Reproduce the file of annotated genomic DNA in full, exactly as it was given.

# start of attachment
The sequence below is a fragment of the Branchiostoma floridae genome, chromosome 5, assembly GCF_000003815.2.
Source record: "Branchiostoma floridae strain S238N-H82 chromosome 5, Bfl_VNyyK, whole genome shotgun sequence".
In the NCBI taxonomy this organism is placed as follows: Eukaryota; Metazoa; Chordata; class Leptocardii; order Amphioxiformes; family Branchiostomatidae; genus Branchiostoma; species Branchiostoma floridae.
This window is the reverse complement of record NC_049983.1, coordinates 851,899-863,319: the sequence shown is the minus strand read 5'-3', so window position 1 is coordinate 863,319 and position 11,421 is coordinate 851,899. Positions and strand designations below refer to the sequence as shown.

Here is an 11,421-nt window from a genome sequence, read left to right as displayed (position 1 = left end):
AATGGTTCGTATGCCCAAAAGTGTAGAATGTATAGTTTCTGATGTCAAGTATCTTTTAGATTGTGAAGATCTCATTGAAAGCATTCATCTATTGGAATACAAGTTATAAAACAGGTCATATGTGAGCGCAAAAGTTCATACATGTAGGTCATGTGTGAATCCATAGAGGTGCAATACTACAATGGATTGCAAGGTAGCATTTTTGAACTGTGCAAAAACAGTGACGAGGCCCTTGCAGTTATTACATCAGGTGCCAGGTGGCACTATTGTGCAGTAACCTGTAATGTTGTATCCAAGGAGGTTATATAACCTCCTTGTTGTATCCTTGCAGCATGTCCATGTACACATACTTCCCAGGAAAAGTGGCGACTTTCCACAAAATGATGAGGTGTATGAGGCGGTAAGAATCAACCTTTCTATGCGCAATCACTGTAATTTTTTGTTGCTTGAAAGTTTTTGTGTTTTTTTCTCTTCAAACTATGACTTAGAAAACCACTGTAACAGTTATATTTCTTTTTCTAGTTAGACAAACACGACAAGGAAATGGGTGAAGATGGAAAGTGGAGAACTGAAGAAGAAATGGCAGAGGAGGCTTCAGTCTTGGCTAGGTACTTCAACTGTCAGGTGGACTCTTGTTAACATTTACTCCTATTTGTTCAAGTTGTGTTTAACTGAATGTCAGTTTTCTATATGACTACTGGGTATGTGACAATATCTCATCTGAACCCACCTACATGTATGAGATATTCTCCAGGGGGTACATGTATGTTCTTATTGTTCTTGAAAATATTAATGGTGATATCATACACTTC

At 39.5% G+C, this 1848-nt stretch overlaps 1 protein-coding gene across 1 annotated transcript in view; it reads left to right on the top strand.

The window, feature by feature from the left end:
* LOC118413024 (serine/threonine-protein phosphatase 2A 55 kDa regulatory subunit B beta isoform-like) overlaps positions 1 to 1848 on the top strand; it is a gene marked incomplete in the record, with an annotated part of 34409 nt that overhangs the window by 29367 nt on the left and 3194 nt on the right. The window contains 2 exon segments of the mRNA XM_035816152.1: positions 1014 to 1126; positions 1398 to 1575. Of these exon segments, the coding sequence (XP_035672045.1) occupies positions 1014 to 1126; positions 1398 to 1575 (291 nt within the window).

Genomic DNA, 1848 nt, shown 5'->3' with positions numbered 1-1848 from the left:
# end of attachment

The sequence below is a fragment of the Branchiostoma floridae genome, chromosome 5, assembly GCF_000003815.2.
Source record: "Branchiostoma floridae strain S238N-H82 chromosome 5, Bfl_VNyyK, whole genome shotgun sequence".
In the NCBI taxonomy this organism is placed as follows: Eukaryota; Metazoa; Chordata; class Leptocardii; order Amphioxiformes; family Branchiostomatidae; genus Branchiostoma; species Branchiostoma floridae.
This window is the reverse complement of record NC_049983.1, coordinates 851,899-863,319: the sequence shown is the minus strand read 5'-3', so window position 1 is coordinate 863,319 and position 11,421 is coordinate 851,899. Positions and strand designations below refer to the sequence as shown.

Here is an 11,421-nt window from a genome sequence, read left to right as displayed (position 1 = left end):
AATGGTTCGTATGCCCAAAAGTGTAGAATGTATAGTTTCTGATGTCAAGTATCTTTTAGATTGTGAAGATCTCATTGAAAGCATTCATCTATTGGAATACAAGTTATAAAACAGGTCATATGTGAGCGCAAAAGTTCATACATGTAGGTCATGTGTGAATCCATAGAGGTGCAATACTACAATGGATTGCAAGGTAGCATTTTTGAACTGTGCAAAAACAGTGACGAGGCCCTTGCAGTTATTACATCAGGTGCCAGGTGGCACTATTGTGCAGTAACCTGTAATGTTGTATCCAAGGAGGTTATATAACCTCCTTGTTGTATCCTTGCAGCATGTCCATGTACACATACTTCCCAGGAAAAGTGGCGACTTTCCACAAAATGATGAGGTGTATGAGGCGGTAAGAATCAACCTTTCTATGCGCAATCACTGTAATTTTTTGTTGCTTGAAAGTTTTTGTGTTTTTTTCTCTTCAAACTATGACTTAGAAAACCACTGTAACAGTTATATTTCTTTTTCTAGTTAGACAAACACGACAAGGAAATGGGTGAAGATGGAAAGTGGAGAACTGAAGAAGAAATGGCAGAGGAGGCTTCAGTCTTGGCTAGGTACTTCAACTGTCAGGTGGACTCTTGTTAACATTTACTCCTATTTGTTCAAGTTGTGTTTAACTGAATGTCAGTTTTCTATATGACTACTGGGTATGTGACAATATCTCATCTGAACCCACCTACATGTATGAGATATTCTCCAGGGGGTACATGTATGTTCTTATTGTTCTTGAAAATATTAATGGTGATATCATACACTTC

At 39.5% G+C, this 1848-nt stretch overlaps 1 protein-coding gene across 1 annotated transcript in view; it reads left to right on the top strand.

The window, feature by feature from the left end:
* LOC118413024 (serine/threonine-protein phosphatase 2A 55 kDa regulatory subunit B beta isoform-like) overlaps positions 1 to 1848 on the top strand; it is a gene marked incomplete in the record, with an annotated part of 34409 nt that overhangs the window by 29367 nt on the left and 3194 nt on the right. The window contains 2 exon segments of the mRNA XM_035816152.1: positions 1014 to 1126; positions 1398 to 1575. Of these exon segments, the coding sequence (XP_035672045.1) occupies positions 1014 to 1126; positions 1398 to 1575 (291 nt within the window).

Genomic DNA, 1848 nt, shown 5'->3' with positions numbered 1-1848 from the left: